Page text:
We have to make a choice between the heroism of charity and mediocrity, between the cross and a certain well-being, Pope tells priests of Rome. He thanked them for the 'hidden good' they do.
Just one verse each day.
[Note: The Vatican’s English translation of the Pope’s homily has not been released at time of publication]
Pope Francis encouraged priests who face “disenchantment” to rely totally on the Holy Spirit by accepting their weaknesses, during the Chrism Mass he celebrated in St. Peter’s Basilica this Holy Thursday morning, April 6, 2023. “In the name of God, let us welcome and forgive, always,” he also urged the 1,800 priests of Rome gathered around him.
The celebration took place just a few days after the Pope’s release on April 1 from the Gemelli hospital where he was treated for bronchitis.
In his homily, during this celebration where priests from all over the world renew their priestly promises, the Pope meditated on the Spirit of the Lord, who is “at the origin of our ministry, of the life and vitality of every pastor,” he assured, inviting us not to “park the Spirit in a zone of devotion.”
After the “first anointing, which began with a call of love,” the 86-year-old Pontiff noted, the priest is confronted with a “moment of truth” in which he experiences “disappointments, fatigue and weaknesses, the ideal seems to be diluted by the demands of reality.”
Fidelity becomes “more uncomfortable than it was before.”
This trial can lead to “a certain mediocrity,” the Successor of Peter continued, warning against “three dangerous temptations”:
that of compromise, where “we are content with what we can do”;
that of compensation, where “we seek to recharge ourselves with something other than our anointing”;
that of discouragement, where, “dissatisfied, we continue through inertia.”
Then “we withdraw into ourselves” and the heart “shrinks,” he warned.
According to the Bishop of Rome, this crisis can become “the turning point of the priesthood,” “the decisive stage of the spiritual life, when one must make the ultimate choice between Jesus and the world, between the heroism of charity and mediocrity, between the cross and a certain well-being.”
This is the moment of the “second anointing,” which “makes the truth deep, which allows the Spirit to anoint our weaknesses, our labors, our interior poverty.”
The Pope then urged the priest to “admit the truth of his own weakness,” asking whether his fulfillment depends on his “abilities,” his “role,” “compliments,” “comfort,” or on the anointing. Indeed, he explained, it is when the Holy Spirit becomes “the protagonist of our life” that we reach “priestly maturity.”
Improvising a few words, Pope Francis addressed particularly the “disoriented” priests, exhorting them to “courage.”
“The Lord is greater than your weaknesses, than your sins,” he said, adding: “The double life will not help you and neither will throwing everything out the window.”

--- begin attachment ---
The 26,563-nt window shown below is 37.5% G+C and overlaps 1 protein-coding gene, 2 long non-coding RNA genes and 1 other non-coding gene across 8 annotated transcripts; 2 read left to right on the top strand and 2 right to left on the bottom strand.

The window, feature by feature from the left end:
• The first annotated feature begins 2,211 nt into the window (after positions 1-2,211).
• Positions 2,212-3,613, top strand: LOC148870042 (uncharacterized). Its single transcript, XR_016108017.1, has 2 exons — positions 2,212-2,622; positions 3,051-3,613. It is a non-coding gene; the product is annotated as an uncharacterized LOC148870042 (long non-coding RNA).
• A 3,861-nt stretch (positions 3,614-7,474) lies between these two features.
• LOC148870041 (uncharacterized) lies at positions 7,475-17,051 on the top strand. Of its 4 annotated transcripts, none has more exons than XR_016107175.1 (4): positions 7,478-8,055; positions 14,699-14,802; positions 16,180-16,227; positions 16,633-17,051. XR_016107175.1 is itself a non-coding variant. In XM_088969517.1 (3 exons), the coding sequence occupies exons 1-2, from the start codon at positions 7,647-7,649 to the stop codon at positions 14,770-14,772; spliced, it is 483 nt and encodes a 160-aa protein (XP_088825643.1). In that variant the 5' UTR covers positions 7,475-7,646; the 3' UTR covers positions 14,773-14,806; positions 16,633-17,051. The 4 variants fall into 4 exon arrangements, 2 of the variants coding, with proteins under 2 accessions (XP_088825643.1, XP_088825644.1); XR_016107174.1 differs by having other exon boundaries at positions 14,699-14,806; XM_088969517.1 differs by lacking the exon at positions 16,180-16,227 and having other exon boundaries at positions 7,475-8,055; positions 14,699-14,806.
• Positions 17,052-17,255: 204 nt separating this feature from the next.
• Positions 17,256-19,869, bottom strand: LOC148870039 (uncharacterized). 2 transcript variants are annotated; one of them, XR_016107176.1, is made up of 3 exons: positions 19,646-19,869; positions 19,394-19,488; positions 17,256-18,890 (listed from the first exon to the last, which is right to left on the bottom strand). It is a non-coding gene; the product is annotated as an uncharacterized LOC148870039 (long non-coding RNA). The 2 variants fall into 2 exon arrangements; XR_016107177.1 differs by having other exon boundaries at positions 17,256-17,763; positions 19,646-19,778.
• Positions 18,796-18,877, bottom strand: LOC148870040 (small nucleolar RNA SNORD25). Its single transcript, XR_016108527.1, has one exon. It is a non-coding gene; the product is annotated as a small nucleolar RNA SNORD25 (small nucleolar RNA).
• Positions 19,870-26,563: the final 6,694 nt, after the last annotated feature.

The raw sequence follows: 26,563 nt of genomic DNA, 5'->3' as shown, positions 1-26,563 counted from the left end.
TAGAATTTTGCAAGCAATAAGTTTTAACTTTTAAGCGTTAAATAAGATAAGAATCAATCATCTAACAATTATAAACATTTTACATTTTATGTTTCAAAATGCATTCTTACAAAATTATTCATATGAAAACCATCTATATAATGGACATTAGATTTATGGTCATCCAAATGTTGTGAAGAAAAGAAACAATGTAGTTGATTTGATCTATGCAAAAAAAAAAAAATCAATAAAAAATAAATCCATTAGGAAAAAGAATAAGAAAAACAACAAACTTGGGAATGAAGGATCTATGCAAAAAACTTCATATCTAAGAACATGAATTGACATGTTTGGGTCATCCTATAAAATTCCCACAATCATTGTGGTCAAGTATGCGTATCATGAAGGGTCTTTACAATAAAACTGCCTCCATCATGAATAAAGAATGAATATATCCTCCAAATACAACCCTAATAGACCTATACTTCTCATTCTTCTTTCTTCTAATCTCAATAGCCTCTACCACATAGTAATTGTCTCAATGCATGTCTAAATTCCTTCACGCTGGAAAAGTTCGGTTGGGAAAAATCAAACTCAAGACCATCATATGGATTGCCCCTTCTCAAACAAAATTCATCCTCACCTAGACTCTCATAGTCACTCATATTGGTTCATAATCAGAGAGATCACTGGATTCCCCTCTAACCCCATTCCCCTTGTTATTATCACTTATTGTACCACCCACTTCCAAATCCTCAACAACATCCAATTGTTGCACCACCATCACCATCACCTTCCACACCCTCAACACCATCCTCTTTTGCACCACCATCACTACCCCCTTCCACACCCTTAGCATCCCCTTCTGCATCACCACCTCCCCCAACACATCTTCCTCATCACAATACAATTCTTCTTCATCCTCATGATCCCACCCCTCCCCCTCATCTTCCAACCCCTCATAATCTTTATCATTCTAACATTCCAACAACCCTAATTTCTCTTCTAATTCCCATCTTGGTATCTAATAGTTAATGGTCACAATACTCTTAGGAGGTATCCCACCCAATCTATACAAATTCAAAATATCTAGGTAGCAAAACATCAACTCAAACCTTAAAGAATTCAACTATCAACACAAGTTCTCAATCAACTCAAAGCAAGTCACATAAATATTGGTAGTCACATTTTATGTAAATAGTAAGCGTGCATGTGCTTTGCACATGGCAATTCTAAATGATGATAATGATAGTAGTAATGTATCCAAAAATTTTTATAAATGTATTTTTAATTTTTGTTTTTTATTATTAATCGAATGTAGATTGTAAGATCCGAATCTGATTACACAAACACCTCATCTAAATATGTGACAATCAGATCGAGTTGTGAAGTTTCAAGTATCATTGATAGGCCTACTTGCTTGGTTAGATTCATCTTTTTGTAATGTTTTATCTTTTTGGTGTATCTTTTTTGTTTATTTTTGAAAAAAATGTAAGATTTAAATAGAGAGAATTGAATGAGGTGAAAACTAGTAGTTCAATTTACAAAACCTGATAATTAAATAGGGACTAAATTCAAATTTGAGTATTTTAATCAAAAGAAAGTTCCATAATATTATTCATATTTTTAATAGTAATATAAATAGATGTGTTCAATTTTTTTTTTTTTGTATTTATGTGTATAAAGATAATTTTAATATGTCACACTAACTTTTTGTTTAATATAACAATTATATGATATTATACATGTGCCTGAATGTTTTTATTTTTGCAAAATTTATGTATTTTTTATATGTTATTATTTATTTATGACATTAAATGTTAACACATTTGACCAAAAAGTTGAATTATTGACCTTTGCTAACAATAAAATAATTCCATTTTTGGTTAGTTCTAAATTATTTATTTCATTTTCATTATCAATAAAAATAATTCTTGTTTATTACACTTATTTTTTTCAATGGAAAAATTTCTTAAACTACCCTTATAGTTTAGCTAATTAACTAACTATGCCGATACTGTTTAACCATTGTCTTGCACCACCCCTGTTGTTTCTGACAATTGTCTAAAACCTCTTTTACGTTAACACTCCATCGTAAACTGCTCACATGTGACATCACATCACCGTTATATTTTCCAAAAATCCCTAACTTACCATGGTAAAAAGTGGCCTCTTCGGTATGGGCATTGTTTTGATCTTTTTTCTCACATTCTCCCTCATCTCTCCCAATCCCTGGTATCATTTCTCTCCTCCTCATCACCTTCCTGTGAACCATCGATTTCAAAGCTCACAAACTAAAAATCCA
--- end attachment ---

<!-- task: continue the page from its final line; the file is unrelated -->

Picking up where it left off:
Instead of “trying to improve ourselves by correcting something,” the Pope encouraged clergy to rely on the Holy Spirit “without holding anything back,” being ready “to serve where and how we are asked.”
He assured that “the spiritual life becomes free and joyful.”
“Our priesthood does not grow by mending it, but by going beyond!” he said. “Thank you for the hidden good that you do.”
The Pontiff also urged priests to “build harmony,” making it clear that this is not a “matter of strategy or courtesy,” but an “internal requirement of the life of the Spirit.” And he warned: “One sins against the Spirit […] when one becomes, even through levity, an instrument of division […] One makes the most of one’s own strength. […] We play into the hands of the enemy who does not show himself in broad daylight and who loves rumors and insinuations, who foments parties and pressure groups.”
The Pope expressed his wish that pastors develop kindness. “If people find, even among us, dissatisfied and discontented people, old boys who criticize and point fingers, where will they see harmony?” he asked, noting that many “are drifting away, because they do not feel welcomed or loved in the Church, but looked at with suspicion and judged.”
Finally, the 266th Pope concluded by thanking the priests of his diocese. “Thank you for your witness and for your service; thank you for the hidden good you do, for the forgiveness and consolation you offer in the name of God; […] thank you for your ministry, which is often carried out at the price of much fatigue and little recognition,” he told them.
The Argentine Pontiff also announced that he was offering the priests of Rome the book “La Seconda chiamata – Il coraggio della fragilità” (The Second Call – The Courage of Fragility, EDB editions, 2019), a collection of texts on the hazards of the religious vocation.
During the celebration, the 1,800 priests of Rome present around their bishop renewed their priestly promises. The Pope also consecrated the Holy Chrism, which will be used for the sacraments of baptism, confirmation, order, as well as for the dedication of churches and altars.